The fact that Devarim (Deuteronomy) is given to Moses in the form of a Suzerain-Vassal treaty speaks volumes as to its meaning and interpretation. God is the Great King, and Israel is His Vassal. Thus, Israel is to govern and rule upon the earth as His representative, constantly upholding His glory and ultimate rule. It is in this context that Israel is to be a “light to the nations.”

While God blessed Israel with material blessings, they were meant to point the world to the greatest blessing of having a relationship with Yahweh and help other nations join in that blessing. It was not a blessing based on their own strength but one that came by faith in God through grace. Tim Hegg explains it this way -

Left to herself, Israel is without hope. This reality demonstrates the primary purpose for the blessings and curses: they indicate God’s assessment of His covenant partner. When Israel labored under the curses of the covenant, she was constantly reminded that she had acted in disobedience. Thus, the curses were the Great King’s call for her to return—to repent. “Whom the Father loves, He reproves” (Proverbs 3:12, cf. Hebrews 12:5–6). When, however, the blessings of the covenant were evident, this was a call for Israel to praise her God, by Whose covenant faithfulness the blessings were given.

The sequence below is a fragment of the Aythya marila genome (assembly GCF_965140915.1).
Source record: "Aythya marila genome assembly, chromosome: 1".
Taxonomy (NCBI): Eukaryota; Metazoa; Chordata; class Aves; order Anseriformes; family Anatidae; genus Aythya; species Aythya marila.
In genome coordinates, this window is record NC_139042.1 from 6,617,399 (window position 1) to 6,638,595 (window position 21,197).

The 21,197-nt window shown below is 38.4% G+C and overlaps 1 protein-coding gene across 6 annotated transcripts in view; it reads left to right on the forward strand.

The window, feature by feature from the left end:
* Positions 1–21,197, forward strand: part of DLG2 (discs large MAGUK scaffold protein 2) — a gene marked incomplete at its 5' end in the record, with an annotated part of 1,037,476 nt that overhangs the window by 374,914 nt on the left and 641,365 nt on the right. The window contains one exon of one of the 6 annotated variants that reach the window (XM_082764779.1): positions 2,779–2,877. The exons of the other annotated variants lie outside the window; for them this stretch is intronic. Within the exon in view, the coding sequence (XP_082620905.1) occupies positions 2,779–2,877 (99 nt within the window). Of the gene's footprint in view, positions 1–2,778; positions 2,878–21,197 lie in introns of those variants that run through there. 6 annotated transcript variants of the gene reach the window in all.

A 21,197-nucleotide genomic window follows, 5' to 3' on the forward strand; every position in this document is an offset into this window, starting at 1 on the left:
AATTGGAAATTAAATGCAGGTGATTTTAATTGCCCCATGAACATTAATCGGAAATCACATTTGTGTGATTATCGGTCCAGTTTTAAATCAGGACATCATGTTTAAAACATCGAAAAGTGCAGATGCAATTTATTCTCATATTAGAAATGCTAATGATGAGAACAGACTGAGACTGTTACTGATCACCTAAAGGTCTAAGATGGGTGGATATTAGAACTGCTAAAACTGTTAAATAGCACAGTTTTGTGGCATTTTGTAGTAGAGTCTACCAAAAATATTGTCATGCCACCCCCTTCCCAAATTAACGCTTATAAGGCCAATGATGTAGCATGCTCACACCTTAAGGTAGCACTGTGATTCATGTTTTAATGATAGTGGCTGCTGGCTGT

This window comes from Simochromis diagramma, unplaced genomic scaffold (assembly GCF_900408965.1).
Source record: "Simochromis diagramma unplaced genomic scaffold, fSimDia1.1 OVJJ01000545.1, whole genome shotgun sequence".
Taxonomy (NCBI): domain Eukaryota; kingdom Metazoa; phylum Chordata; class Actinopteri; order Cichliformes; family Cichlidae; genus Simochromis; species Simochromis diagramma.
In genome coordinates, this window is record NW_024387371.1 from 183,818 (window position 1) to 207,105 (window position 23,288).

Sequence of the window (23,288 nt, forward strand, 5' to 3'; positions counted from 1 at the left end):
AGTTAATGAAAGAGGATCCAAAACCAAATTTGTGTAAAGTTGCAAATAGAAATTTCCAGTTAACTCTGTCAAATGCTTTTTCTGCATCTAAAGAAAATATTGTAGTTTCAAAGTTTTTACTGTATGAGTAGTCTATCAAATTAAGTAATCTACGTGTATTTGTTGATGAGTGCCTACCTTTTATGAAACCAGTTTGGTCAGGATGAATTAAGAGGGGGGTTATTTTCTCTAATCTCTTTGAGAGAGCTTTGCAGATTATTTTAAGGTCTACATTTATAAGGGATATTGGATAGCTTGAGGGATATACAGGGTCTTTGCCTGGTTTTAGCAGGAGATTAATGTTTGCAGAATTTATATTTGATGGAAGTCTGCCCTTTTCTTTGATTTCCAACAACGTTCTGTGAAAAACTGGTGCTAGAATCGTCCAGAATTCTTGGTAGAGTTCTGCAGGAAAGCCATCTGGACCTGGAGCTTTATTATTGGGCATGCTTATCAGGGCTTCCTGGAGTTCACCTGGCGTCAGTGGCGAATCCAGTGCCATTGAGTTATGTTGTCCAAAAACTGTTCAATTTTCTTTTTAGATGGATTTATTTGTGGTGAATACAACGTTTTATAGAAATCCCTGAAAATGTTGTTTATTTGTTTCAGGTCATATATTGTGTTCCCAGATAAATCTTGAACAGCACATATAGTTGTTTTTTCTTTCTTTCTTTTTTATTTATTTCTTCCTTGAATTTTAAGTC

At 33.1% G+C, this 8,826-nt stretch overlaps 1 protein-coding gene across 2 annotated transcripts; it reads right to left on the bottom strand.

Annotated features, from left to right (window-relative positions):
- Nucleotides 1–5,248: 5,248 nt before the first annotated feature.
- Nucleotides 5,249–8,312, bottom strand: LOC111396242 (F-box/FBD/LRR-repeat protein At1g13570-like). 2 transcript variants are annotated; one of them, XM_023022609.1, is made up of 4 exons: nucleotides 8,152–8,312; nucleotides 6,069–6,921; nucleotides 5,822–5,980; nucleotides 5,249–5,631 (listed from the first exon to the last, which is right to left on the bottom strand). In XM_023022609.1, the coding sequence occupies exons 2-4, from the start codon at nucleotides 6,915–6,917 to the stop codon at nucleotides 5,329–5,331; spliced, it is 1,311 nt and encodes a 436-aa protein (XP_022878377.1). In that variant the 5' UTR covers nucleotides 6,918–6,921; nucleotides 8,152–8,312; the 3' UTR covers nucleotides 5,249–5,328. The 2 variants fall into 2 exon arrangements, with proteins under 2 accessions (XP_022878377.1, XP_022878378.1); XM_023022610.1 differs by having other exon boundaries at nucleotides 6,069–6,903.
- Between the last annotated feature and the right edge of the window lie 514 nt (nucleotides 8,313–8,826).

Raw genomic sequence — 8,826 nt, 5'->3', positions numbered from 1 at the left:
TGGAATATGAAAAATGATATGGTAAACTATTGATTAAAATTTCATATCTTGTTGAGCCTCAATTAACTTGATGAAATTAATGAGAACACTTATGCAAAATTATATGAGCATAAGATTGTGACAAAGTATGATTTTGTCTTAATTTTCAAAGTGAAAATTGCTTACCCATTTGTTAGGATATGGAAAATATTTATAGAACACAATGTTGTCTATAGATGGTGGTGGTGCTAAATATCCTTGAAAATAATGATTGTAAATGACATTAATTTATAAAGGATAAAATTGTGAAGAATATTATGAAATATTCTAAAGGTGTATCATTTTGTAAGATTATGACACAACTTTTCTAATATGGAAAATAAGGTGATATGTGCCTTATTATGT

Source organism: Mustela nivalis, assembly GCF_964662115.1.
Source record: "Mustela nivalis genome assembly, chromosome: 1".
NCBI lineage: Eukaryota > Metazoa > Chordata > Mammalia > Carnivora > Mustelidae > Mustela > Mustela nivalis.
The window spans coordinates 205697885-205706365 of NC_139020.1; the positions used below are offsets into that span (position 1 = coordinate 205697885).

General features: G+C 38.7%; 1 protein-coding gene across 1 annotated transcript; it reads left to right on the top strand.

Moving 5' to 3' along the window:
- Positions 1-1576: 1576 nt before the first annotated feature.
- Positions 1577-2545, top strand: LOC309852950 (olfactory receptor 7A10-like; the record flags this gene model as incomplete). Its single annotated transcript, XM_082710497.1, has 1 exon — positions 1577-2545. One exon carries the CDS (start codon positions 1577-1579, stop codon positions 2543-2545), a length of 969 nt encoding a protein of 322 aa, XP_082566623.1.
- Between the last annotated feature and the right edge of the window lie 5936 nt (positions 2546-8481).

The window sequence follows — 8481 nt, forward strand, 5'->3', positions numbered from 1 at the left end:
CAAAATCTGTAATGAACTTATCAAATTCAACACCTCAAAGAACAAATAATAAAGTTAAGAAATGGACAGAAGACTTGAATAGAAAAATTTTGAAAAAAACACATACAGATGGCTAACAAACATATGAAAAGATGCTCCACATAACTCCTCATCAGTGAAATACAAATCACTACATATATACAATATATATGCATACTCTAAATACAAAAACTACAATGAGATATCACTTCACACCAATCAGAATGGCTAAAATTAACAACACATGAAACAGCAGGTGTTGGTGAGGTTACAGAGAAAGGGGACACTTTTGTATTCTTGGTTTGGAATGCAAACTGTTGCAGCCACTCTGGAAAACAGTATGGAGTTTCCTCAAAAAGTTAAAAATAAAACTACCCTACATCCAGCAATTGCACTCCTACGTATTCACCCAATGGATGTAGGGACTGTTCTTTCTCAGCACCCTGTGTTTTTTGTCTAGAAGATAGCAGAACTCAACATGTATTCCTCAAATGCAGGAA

Though Jesus says he gives a new commandment in John 13:34-45, he also says all of the OT commandments are summed up in love for God and neighbor in Matt 22: 37-40. That leads me to think not only material blessings but love enabled by covenantal faithfulness played a role in demonstrating God’s glory. Ruth’s story comes to mind.

Finally, the blessings and curses of Deut 28 seem to apply to the nation of Israel as a whole, living in a loving covenant with God. Individually, if someone was out of covenant with God, they would not be able to share in the blessings of the whole nation of Israel. For ex. God reserved only a remnant of Israel who didn’t bow to Baal (1Kings 19:18). It may be incorrect to assume God was promising individual material blessings in OT for walking in spiritual obedience, because of bible verses like Prov 16:8 which talk about the righteous poor.

To conclude, I think I now have pretty good evidence to say that Deut 28 does not support a relationship between spiritual obedience and material blessings as some reincarnationists may understand. First, Deuteronomy is written in the form of a treaty that applies to nation of Israel as a whole. Second, all blessings and curses were based on God’s grace not spiritual performance. The treaty was meant to deter them from walking out of the covenant. Third, material blessings in Deut 28 are not to be understood as a formula that anyone can claim to have received or hope for because of their faith in God. There seem to have been righteous poor in the OT as well. What God always cared about is our spiritual blessing.

Finally, I’ll sum with your words @alison about God’s heart in Deuteronomy and our hope in Jesus,